By Megan Reynolds
The book Defiant Birth argues against foetal eugenics via a collection of birth stories – some which evolve into death stories. In this book Melinda Tankard Reist, an Australian journalist, correlates a number of moving stories about women who decided to continue their pregnancies, when advised not to and women who get pregnant against medical and social advice.
Apart from being uplifting and demonstrating these woman’s will for their babies to live life to the fullest – even if their lives are short, it also illustrates that ‘terminating’ abnormal babies has become normative social policy. Maybe this is another example of our throw away society; abort the babies with a risk of abnormalities and then make a new (better) one.
In the introduction the author offers a well referenced 70-page discussion on the development of foetal eugenics. She documents the mounting pressure, not only to abort, but also to undergo prenatal screening in the first place. Screening is now seen as “routine” medical procedure, and many woman are not aware that it is – or should be – elective, and not compulsory. Yet as one study has shown, prenatal diagnosis was only right in 39 per cent of cases. Some woman may welcome the reassurance of “routine” prenatal screening while others may face a choice (and pressure) they may not even have contemplated. Before screening parents should ask themselves “what is this test going to find out – and what will I do with that information?” If a parent is informed of a possible medical problem or defect that the baby has, or may have, there are only two options: keep on with the pregnancy, or abort. Medical professionals are often encouraging the latter.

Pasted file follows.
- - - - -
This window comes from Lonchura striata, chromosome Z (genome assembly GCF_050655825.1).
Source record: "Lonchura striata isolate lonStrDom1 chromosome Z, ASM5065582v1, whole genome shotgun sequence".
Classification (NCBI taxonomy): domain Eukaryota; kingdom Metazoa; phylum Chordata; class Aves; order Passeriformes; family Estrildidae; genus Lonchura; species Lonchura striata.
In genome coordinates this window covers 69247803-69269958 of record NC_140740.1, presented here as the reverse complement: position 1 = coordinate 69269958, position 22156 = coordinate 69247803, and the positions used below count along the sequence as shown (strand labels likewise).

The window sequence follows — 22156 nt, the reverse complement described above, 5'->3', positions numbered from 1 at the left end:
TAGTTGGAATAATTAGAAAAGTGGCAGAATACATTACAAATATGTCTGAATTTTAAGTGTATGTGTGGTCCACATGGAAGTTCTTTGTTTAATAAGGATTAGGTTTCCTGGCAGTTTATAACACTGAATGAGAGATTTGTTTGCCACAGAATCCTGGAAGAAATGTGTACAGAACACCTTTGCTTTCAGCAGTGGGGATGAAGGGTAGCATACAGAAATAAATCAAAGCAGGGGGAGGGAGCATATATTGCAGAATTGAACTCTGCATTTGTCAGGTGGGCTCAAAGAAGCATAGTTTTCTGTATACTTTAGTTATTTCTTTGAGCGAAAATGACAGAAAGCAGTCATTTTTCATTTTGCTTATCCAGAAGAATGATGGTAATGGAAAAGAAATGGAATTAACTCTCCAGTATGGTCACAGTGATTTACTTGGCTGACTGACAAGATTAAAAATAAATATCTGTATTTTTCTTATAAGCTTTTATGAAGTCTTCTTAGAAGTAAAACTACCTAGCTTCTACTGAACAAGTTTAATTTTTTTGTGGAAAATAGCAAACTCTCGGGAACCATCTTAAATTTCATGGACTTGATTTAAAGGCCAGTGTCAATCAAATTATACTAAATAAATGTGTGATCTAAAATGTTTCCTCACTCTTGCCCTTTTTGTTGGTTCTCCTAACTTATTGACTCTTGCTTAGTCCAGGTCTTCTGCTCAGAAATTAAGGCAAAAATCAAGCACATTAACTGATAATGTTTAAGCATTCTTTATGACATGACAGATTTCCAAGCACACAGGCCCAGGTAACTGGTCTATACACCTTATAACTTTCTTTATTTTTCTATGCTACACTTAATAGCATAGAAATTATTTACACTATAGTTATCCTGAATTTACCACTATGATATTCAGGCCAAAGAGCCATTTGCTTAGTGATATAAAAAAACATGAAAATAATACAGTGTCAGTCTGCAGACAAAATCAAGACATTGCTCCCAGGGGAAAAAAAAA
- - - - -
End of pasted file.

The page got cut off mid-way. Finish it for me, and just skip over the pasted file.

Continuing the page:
Defiant Birth includes the case histories of nineteen women who were advised to terminate their pregnancies for a variety of reasons including; Downs syndrome, measles exposure, dwarfism or a chance of abnormalities detected during ‘routine screening’. Many of these stories ended in the medically predicted death of the baby – others defied the predictions with resulting healthy, happy babies in loving families.
A memorable example is that of Teresa Streckfuss who had not one, but two, children die of anencephaly (a neural tube defect where the top of the spinal cord fails to fuse and the brain is missing or incomplete). Her son lived for 24 hours after birth, while her daughter lived six days. Teresa wrote “It’s about love. It’s about babies. We do not possess more strength than other people. It’s not because we can cope where others wouldn’t. There is no way to avoid the sad fact that these babies cannot live long after birth with this condition, but causing them to die earlier will not stop this happening. Causing them to die earlier will only take from us the beautiful experience of knowing and loving them.”
This book is food for the thought and the soul. It is a celebration of women who demonstrate resilience, determination and love by having a Defiant Birth.
“Defiant Birth; women who resist medical eugenics”, Melinda Tankard Reist, Spinifex, Melbourne 2006. Available Christchurch Public Library.